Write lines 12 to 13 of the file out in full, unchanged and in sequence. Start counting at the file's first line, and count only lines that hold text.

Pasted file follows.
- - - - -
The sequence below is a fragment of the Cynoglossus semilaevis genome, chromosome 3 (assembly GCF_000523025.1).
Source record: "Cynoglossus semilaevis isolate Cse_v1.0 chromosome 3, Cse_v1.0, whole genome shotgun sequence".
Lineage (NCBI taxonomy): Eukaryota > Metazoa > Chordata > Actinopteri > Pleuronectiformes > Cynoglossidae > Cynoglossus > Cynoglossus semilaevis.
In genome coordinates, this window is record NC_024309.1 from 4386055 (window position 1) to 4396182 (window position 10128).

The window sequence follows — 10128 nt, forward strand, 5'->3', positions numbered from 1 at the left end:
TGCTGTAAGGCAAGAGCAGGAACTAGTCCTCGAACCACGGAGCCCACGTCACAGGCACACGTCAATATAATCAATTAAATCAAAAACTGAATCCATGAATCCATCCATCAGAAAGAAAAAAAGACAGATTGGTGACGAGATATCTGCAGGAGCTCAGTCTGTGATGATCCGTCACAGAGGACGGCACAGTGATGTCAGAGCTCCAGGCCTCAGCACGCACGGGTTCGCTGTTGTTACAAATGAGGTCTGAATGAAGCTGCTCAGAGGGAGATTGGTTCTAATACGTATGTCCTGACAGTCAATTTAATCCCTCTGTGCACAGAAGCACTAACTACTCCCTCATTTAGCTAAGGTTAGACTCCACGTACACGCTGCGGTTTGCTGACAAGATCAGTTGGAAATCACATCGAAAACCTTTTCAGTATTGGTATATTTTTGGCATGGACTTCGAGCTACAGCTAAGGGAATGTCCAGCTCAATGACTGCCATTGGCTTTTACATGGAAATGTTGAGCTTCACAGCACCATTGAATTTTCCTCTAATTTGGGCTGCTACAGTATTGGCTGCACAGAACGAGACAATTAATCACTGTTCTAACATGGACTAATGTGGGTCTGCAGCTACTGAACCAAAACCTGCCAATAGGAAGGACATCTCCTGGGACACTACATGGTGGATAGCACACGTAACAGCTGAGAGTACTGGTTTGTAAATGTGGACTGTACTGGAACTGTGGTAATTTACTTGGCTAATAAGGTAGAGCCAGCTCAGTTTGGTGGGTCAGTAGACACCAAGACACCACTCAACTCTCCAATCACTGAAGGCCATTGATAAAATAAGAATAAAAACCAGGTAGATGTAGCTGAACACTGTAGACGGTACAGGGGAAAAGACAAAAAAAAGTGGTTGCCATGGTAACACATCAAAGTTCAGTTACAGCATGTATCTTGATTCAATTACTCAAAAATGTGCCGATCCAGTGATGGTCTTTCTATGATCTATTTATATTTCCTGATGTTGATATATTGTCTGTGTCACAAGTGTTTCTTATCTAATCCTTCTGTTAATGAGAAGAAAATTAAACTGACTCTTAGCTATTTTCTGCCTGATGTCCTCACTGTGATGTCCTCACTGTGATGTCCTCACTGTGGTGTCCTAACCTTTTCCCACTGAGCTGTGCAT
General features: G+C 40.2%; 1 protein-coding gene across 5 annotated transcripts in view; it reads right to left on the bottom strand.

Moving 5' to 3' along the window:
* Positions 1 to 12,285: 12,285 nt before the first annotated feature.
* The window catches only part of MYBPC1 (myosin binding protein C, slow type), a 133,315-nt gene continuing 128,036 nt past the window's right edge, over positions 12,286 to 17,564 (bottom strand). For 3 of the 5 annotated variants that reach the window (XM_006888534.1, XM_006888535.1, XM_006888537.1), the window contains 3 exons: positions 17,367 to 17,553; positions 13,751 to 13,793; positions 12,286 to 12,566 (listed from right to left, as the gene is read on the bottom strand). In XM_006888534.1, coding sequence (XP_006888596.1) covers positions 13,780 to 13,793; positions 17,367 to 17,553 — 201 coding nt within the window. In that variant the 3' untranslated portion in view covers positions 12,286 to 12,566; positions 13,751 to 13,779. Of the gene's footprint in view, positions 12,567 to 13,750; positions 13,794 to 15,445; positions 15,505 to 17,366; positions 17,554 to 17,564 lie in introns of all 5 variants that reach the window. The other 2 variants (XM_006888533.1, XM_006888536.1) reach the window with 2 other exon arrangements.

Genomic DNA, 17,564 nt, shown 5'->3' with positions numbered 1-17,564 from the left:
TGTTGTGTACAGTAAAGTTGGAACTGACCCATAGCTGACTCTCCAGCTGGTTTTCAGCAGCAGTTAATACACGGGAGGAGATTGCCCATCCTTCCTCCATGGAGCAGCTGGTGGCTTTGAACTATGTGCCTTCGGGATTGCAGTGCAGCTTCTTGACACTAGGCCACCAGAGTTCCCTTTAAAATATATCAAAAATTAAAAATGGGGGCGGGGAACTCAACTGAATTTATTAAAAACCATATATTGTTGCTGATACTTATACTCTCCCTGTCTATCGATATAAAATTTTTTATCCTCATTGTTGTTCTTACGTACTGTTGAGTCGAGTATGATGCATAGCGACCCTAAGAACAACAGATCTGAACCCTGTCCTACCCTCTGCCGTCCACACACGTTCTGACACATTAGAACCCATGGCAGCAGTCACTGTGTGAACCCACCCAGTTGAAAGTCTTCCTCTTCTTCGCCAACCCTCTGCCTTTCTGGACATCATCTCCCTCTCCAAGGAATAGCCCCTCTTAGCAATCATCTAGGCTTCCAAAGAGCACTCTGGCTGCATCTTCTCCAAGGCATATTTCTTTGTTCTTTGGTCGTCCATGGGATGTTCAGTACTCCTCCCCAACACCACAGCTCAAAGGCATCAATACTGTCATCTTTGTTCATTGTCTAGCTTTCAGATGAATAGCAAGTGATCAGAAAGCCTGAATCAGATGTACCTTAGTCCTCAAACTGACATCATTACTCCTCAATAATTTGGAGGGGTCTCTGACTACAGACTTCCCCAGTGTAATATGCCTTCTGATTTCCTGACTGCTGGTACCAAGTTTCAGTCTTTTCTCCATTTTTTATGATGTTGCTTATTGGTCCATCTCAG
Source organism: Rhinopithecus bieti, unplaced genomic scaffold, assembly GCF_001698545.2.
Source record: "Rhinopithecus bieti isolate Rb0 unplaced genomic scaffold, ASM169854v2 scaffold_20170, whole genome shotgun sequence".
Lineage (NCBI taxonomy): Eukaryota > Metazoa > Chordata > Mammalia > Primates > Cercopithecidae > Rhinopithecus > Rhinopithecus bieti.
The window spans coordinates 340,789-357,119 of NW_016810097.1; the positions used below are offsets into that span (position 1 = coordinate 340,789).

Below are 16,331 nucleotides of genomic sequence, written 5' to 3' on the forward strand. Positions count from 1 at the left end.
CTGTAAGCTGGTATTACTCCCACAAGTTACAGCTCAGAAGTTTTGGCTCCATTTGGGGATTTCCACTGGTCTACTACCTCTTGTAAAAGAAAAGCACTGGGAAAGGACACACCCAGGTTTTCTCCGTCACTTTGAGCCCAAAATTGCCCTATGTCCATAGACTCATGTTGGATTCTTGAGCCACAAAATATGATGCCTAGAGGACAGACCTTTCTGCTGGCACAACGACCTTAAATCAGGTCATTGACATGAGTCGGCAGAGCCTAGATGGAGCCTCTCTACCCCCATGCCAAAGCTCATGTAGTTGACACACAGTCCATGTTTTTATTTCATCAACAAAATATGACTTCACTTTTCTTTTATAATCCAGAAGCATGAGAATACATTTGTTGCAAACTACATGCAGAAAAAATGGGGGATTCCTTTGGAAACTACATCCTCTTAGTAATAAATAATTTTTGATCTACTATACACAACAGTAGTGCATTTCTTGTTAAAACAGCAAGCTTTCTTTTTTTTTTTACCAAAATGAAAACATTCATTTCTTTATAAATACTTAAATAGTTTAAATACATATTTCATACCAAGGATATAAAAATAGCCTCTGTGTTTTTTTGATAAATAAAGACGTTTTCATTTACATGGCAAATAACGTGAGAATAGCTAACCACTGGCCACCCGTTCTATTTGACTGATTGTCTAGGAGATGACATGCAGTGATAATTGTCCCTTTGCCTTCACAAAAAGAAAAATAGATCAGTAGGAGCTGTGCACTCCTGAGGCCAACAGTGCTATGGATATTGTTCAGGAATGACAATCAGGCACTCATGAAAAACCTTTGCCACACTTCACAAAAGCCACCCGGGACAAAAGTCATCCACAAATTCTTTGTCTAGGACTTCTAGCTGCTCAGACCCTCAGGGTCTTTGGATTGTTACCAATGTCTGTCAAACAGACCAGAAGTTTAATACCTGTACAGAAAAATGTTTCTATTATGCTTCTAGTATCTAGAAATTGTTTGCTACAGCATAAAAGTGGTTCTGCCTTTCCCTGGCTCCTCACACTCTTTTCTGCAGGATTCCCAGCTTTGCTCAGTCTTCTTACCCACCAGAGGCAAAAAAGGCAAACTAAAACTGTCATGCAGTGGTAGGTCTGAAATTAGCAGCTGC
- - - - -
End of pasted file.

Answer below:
TGTTGTGTACAGTAAAGTTGGAACTGACCCATAGCTGACTCTCCAGCTGGTTTTCAGCAGCAGTTAATACACGGGAGGAGATTGCCCATCCTTCCTCCATGGAGCAGCTGGTGGCTTTGAACTATGTGCCTTCGGGATTGCAGTGCAGCTTCTTGACACTAGGCCACCAGAGTTCCCTTTAAAATATATCAAAAATTAAAAATGGGGGCGGGGAACTCAACTGAATTTATTAAAAACCATATATTGTTGCTGATACTTATACTCTCCCTGTCTATCGATATAAAATTTTTTATCCTCATTGTTGTTCTTACGTACTGTTGAGTCGAGTATGATGCATAGCGACCCTAAGAACAACAGATCTGAACCCTGTCCTACCCTCTGCCGTCCACACACGTTCTGACACATTAGAACCCATGGCAGCAGTCACTGTGTGAACCCACCCAGTTGAAAGTCTTCCTCTTCTTCGCCAACCCTCTGCCTTTCTGGACATCATCTCCCTCTCCAAGGAATAGCCCCTCTTAGCAATCATCTAGGCTTCCAAAGAGCACTCTGGCTGCATCTTCTCCAAGGCATATTTCTTTGTTCTTTGGTCGTCCATGGGATGTTCAGTACTCCTCCCCAACACCACAGCTCAAAGGCATCAATACTGTCATCTTTGTTCATTGTCTAGCTTTCAGATGAATAGCAAGTGATCAGAAAGCCTGAATCAGATGTACCTTAGTCCTCAAACTGACATCATTACTCCTCAATAATTTGGAGGGGTCTCTGACTACAGACTTCCCCAGTGTAATATGCCTTCTGATTTCCTGACTGCTGGTACCAAGTTTCAGTCTTTTCTCCATTTTTTATGATGTTGCTTATTGGTCCATCTCAG
Source organism: Rhinopithecus bieti, unplaced genomic scaffold, assembly GCF_001698545.2.